Movie Text Analysis: Class
Separation between classes has been evident ever since societies have been begun. At some points in history, the differences in the classes were more noticeable than other times. The movies, Pride and Prejudice and My Fair Lady, represent different classes, and how they interact with each other. Even though the movies are set in different time periods, the interactions between the classes are very similar. Although both movies show the differences of the society classes, My Fair Lady shows the differences of the classes in a more obvious manner than Pride and Prejudice which tends to show the differences in a more subdued manner.
In Joe Wright’s 2005 Pride and ...view middle of the document...
Once the women were married, they would begin having children, and the cycle would begin again.
This movie was mainstreamed for a younger audience than the typical Jane Austen fans. I believe with this adaption of Pride and Prejudice, they were trying to target the same audience that enjoyed Bridget Jone’s Diary, a movie that came out a few years earlier that referenced Jane Austen’s Pride and Prejudice. But I believe the movie also interested an older generation of women who were fans of the other adaptations.
The lines of class are strictly drawn between middle and upper classes in 19th century England. While the Bennetts, who are middle class, may socialize with the upper-class Bingleys and Darcys, they are clearly their social inferiors and are treated as such. When the Bingleys and g Mr. Darcy make their first appearance in the movie at the low key ball, Miss Bingley and Mr. Darcy seem disgusted at the fact they are even there since they are superiors to the others. Miss Bingley even makes a remark to Mr. Darcy how she would not be surprised to see a pig running through the party.
Also at the same party, Mr. Bingley asks Mr. Darcy why he does not want to dance with Elizabeth Bennett, which he implies, “She is tolerable; but not handsome enough to tempt me; and I am in no humour at present to give consequence to young ladies who are slighted by other men. You had better return to your partner and enjoy her smiles, for you are wasting your time with me.” Darcy sees everyone at the ball as his social inferiors, and refuses to dance with anyone beneath him, especially one not handsome enough to tempt him. We also see his struggle with social classes when he first proposes to Elizabeth.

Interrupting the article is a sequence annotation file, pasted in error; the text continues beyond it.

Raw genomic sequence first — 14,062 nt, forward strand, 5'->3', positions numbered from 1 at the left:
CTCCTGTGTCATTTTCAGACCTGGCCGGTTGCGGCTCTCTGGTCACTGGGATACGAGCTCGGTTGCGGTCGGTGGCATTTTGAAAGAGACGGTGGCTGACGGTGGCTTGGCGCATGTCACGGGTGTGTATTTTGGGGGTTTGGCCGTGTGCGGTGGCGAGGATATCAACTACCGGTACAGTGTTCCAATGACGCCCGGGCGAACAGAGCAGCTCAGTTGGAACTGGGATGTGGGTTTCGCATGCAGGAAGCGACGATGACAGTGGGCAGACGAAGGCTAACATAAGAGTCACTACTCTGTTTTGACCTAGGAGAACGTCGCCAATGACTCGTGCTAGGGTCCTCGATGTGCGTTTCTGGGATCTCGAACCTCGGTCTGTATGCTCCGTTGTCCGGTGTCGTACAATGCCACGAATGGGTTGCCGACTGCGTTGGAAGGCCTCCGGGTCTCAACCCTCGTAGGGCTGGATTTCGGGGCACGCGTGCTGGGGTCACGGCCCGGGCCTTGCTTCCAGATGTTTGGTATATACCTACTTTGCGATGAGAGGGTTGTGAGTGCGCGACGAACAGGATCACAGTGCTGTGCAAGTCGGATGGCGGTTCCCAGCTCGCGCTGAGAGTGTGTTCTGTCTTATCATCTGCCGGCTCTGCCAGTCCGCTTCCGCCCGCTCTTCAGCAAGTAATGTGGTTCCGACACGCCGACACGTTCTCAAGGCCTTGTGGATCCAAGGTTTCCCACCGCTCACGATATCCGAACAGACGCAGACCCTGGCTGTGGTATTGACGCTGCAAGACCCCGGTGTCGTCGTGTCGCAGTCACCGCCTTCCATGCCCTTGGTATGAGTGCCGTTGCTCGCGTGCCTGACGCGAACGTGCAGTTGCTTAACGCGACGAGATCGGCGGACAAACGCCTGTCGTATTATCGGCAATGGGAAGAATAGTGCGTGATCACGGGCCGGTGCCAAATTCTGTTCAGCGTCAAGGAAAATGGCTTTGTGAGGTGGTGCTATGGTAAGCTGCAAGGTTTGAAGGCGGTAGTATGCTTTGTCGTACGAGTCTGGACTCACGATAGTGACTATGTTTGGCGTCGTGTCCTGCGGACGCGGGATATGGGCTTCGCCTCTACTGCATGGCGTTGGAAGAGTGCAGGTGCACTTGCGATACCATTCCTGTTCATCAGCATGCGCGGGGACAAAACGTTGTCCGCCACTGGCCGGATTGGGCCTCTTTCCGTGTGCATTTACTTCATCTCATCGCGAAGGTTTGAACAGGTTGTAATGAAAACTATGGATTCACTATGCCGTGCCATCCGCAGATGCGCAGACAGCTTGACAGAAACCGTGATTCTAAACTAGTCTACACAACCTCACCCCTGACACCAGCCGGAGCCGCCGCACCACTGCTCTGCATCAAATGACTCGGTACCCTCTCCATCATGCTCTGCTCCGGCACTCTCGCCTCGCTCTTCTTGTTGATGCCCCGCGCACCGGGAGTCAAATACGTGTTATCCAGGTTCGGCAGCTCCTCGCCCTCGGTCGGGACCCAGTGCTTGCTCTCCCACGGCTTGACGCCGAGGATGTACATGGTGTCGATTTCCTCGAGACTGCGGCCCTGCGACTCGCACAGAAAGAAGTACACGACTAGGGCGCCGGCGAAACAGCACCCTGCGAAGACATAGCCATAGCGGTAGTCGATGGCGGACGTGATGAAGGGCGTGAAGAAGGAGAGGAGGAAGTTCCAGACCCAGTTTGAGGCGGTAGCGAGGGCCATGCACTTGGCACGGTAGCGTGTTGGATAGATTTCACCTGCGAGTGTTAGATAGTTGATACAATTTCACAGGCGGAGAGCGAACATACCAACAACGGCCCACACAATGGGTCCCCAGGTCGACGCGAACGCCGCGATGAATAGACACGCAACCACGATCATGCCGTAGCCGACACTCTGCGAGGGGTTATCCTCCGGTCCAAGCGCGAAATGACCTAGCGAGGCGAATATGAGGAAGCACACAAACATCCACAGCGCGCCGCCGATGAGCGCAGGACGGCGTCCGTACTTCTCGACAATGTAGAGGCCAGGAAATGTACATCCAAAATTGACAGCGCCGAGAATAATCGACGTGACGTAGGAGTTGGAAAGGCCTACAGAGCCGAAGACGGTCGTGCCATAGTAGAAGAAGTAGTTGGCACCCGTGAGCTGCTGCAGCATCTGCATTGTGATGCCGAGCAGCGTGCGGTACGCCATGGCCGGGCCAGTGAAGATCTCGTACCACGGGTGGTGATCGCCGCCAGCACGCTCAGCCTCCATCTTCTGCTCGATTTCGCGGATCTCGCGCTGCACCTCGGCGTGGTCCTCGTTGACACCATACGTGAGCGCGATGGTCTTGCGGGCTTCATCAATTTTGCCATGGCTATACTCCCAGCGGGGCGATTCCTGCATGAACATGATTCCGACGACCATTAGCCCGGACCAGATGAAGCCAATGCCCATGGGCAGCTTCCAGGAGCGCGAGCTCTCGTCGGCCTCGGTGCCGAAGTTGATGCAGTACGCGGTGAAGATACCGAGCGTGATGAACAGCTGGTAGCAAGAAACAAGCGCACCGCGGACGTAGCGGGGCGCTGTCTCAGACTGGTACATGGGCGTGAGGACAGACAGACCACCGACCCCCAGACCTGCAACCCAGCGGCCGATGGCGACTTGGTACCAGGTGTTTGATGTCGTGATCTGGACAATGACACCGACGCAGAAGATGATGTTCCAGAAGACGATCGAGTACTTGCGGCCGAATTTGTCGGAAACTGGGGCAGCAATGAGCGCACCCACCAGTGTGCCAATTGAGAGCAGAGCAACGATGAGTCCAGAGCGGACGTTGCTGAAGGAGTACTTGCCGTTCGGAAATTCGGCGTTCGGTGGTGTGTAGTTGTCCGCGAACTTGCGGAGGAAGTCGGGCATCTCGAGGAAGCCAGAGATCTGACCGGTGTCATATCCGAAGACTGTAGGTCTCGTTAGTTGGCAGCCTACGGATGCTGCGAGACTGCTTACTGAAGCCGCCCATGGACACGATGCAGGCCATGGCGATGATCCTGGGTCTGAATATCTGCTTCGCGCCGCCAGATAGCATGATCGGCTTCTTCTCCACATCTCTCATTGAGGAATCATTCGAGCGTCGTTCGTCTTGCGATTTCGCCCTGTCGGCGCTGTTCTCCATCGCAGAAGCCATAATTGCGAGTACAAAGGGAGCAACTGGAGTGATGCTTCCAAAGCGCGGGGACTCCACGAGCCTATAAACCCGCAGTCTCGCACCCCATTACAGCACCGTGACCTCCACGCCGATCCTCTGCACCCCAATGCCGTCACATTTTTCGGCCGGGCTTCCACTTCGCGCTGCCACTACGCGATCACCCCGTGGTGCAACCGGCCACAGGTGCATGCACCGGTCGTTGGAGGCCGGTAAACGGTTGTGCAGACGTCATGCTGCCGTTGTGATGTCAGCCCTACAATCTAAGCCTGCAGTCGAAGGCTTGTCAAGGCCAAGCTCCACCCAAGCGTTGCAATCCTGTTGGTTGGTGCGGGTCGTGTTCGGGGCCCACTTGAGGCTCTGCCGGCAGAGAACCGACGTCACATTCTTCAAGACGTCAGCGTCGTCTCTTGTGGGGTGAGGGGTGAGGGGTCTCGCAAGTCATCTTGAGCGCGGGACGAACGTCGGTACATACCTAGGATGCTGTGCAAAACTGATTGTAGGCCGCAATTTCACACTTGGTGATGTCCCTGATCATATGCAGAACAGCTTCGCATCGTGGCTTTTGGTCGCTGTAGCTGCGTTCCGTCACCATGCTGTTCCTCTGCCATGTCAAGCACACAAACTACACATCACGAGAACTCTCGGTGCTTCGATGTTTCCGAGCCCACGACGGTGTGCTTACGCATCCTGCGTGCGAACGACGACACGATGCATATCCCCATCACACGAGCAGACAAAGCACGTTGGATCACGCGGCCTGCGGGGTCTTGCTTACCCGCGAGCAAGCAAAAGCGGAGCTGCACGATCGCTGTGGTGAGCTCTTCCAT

In his first proposal, Darcy expresses that it is in his better judgment not to be in love with her, but he cannot stop doing so. He believes he should not be in love with her because of the differences in social class. He believes that different social classes should be married so much he had actually stopped Jane Bennett and Bingley’s relationship. He also admits he believed Jane to be only after Bingley’s money, which the idea he believed came from Mrs. Bennett. He believes the Bennett family except Elizabeth and Jane, are inferior and annoying.
The movie satires class-consciousness from the lower classes to the higher classes particularly in the character of Mr. Collins, who spends most of his time fawning to his upper-class patron, Lady Catherine de Bourgh. Though Mr. Collins offers an extreme example, he is not the only one to hold such views. His conception of the importance of class is shared, among others, by Mr. Darcy, who believes in the dignity of his lineage; Miss Bingley, who dislikes anyone not as socially accepted as she is; and Wickham, who will do anything he can to get enough money to raise himself into a higher station. Mr. Collins’s views are merely the most extreme and obvious. The satire directed at Mr. Collins is therefore also...